Syrian plays have contributed greatly to the current trend of sociopolitical and cultural ambience in the country. This has affected the entire Europe in regard to modern national and social issues in the continent. The modern Syrian Drama is exhibited by issues of national and social concern and relies heavily on Western ideas and methods of expressions. In the recent past Syrian playwrights including Ikhlasi started to employ motifs borrowed from Arab heritage particularly from al-hakwati and the khial al-dil. The motifs matched with the universal form of Western drama or integrated with the Brechtian epic mode can be labeled in the works of various Syrian dramatists (Roger 102). This paper examines the works of two major Syrian playwrights Ikhalasi and Udwan and their hit plays “That’s life” and “The straight path” respectively. The essay will evaluate the extent to which the major Syrian plays have employed major current of European modernism and the techniques that can clearly be identified in the plays.
Absurdism in the plays
The two plays; Udwan's That's Life and Walid Ikhlasi's " The straight path" are full of absurdities, bizarre sematic juxtapositions, occasional disjunctions, unpredicted incidences and irrelevant utterances (Salma & Roger 56a). They have a dramatic action based on the setting of definable sociopolitical realities which are both variable and surmountable, though absurdist playwrights are more concerned with ontological constitution of life, in factors that are immutable, illogical, insuperable and past time, space, and logic. Hence their illustrations of absurdities of the globe assume an integral absurd structure. In the two plays human incongruities are the immediate results of obsession with the most current science. The noticeable absurdity of activities in the plays reveals the hidden logical pattern shown by the repeated reappearance of discursive conversation or through the straining of event towards a climax revealing development and the likelihood of transcending the particular circumstance. The two plays are thus nearer to the absurdist drama described by al-Hakim as opposed to its Western progenitors (Salma & Roger 60a)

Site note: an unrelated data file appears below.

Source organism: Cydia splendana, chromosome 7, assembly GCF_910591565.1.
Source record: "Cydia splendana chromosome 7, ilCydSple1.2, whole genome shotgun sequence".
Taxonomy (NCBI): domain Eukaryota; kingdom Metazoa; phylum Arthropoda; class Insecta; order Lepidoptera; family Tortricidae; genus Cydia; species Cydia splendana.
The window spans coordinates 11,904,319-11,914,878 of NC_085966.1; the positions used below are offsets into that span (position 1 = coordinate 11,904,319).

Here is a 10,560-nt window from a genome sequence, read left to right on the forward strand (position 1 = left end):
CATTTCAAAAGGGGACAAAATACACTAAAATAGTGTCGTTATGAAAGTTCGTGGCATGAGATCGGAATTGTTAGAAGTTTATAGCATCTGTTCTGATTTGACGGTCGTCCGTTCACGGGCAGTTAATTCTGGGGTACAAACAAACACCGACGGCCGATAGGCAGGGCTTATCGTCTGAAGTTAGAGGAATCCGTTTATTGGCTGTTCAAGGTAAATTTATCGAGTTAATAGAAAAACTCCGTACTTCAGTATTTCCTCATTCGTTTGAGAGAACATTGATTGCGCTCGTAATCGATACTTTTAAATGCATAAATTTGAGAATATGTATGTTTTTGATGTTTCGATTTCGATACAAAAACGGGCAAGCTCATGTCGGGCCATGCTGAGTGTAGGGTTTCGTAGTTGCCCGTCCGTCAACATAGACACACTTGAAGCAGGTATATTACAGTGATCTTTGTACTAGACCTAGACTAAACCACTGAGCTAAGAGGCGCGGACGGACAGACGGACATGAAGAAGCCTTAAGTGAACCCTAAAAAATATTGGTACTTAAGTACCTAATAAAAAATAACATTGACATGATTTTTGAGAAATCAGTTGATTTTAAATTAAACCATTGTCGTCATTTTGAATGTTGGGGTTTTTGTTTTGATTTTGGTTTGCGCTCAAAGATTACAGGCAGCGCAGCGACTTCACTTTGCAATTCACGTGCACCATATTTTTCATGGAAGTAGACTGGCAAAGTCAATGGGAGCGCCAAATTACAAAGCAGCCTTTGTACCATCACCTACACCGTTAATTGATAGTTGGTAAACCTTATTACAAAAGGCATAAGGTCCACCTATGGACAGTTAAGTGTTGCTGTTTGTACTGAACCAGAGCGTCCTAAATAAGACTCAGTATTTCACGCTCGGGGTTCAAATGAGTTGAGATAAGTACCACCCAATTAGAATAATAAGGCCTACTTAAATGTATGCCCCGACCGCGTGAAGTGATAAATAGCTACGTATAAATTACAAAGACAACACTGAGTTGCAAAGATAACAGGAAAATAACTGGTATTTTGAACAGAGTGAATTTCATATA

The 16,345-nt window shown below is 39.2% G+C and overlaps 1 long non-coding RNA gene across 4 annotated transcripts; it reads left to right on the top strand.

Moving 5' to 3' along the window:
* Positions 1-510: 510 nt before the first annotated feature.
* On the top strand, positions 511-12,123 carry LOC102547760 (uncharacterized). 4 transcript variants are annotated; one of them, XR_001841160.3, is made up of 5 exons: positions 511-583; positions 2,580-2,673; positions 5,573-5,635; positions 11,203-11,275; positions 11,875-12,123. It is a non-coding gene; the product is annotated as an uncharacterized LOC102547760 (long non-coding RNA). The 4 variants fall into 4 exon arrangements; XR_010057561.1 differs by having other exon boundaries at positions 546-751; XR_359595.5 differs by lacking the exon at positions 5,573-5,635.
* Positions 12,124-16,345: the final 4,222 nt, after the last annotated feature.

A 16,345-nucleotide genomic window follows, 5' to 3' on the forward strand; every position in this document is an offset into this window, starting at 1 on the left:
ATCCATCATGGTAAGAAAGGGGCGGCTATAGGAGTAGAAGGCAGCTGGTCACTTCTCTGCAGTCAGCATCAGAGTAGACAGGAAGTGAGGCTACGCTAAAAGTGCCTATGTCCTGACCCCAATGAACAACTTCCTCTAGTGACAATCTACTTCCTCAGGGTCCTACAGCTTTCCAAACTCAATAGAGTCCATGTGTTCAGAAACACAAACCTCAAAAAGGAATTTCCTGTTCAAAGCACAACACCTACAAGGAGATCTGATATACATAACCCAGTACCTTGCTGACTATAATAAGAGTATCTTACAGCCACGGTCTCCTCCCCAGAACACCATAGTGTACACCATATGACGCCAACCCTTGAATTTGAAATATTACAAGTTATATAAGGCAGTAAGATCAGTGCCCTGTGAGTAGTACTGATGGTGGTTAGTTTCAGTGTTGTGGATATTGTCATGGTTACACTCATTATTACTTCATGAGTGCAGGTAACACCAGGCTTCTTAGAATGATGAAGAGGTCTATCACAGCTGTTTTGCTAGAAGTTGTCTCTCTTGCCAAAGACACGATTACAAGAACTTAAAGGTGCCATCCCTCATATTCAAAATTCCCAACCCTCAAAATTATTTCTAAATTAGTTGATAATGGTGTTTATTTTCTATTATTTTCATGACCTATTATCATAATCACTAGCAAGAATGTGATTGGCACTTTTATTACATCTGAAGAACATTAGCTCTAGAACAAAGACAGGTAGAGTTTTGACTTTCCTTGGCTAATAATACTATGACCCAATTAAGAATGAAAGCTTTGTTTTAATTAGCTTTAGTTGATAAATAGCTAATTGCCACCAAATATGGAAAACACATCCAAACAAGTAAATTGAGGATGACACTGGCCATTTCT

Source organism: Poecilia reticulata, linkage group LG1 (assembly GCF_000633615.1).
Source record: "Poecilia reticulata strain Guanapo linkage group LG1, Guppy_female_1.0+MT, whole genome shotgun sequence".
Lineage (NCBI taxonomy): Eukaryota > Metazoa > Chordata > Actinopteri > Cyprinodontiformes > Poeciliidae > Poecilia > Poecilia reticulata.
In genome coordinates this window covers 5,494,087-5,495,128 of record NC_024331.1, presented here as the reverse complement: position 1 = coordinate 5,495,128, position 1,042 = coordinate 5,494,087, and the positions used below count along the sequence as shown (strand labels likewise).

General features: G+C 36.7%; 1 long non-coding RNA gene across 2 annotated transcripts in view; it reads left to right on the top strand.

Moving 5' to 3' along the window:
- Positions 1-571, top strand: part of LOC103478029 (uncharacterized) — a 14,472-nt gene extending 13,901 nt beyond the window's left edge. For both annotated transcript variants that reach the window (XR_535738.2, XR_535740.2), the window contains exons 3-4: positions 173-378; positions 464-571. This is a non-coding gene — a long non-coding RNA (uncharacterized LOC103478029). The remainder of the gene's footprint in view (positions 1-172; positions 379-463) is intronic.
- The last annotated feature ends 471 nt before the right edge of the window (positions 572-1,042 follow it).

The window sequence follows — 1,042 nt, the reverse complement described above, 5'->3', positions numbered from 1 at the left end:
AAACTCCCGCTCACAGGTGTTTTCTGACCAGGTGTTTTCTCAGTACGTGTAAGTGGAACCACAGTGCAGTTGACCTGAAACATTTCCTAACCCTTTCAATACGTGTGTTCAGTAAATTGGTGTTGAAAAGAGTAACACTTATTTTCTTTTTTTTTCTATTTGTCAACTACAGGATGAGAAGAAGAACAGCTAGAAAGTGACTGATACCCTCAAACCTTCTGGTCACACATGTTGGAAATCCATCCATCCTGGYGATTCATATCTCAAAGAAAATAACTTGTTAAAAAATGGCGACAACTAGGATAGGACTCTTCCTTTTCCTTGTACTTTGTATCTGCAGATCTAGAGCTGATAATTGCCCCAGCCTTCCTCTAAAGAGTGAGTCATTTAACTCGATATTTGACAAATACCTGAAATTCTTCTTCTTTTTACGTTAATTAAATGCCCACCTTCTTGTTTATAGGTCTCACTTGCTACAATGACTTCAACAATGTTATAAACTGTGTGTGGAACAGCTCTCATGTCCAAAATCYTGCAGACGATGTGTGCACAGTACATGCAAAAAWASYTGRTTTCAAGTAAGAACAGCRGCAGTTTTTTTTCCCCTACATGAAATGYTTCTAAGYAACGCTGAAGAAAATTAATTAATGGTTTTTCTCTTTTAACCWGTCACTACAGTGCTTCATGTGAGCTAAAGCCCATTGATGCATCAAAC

Although writing in the backgrounds of the theater of the absurd nearly lost its relevance in the late sixties, interest in Brecht rose as cultural organizations established a framework towards socialist thought in nations such as Egypt, Syria and Iraq. Additionally, with the Arab defeat of 1967 and the resulting national disappointment s, Arab playwrights realized that Brecht’s epic techniques offered them with an opportunity to address their listeners and explain to them the national, social and political causes of the disaster and educate them on how to handle such incidences in future. It can therefore be concluded that Brechtian dramaturgy was their strategy of establishing a probable means and boosting the falling morale of the hopeless individuals (Salma & Roger 65a)
Social political issues
The plays focus on issues of sociopolitical nature as the effects of war start to subside and the national wounds heal. Ikhlasi specifically focuses on whether evil is inherent in human being or is a resultant of a specific social class. In Ikhlasi’s Democratic Evening Party all episodes and linear structures are traceable. At the beginning the sequence of interesting games are rather episodic and resulted to re-arrangement. However the series of activities progressively gain momentum and develop towards a climax whose implication is both logical and symbolic (Salma & Roger 56b).
Several Syrian plays portray epic moods both in their plot as well as in the themes. Ikhlasi’s earlier experiments with the theater of the absurd and episodic mode are revealed in other plays such as “Tonight We Play and The Ten Drums of Execution”. These plays are full of epic moods. Udwan’s play That’s life also has epic moods as well. The movements in the plays are rather clownish and their language infrequently disintegrates into unrelated statements. Just like “The Days We Have Forgotten “ Ikhlasi episodically chronicles historical events of universal character have been used to show the clashing forces that determine the historical process. “Tonight We Play’ is different from Ikhlasi previous episodic plays in its emphatic theatricalism. Emphatic theatricalism implies that the actor and the actress actions frequently remind the audience that they are in a theater and emphasis is put on the theme instead of the plot and character development (Salma & Roger 56b). Udwan's That's Life follows a similar style. In the course of developing the play, the viewer is reminded that they are watching the play and this is not happening in reality. Although the play is full of emotions as the husband who’s the main character moans the death of his wife, the viewer is reminded of the theater through an emphasis on the theme and less focus on both the plot as well as the character development in the play (Salma & Roger 56b).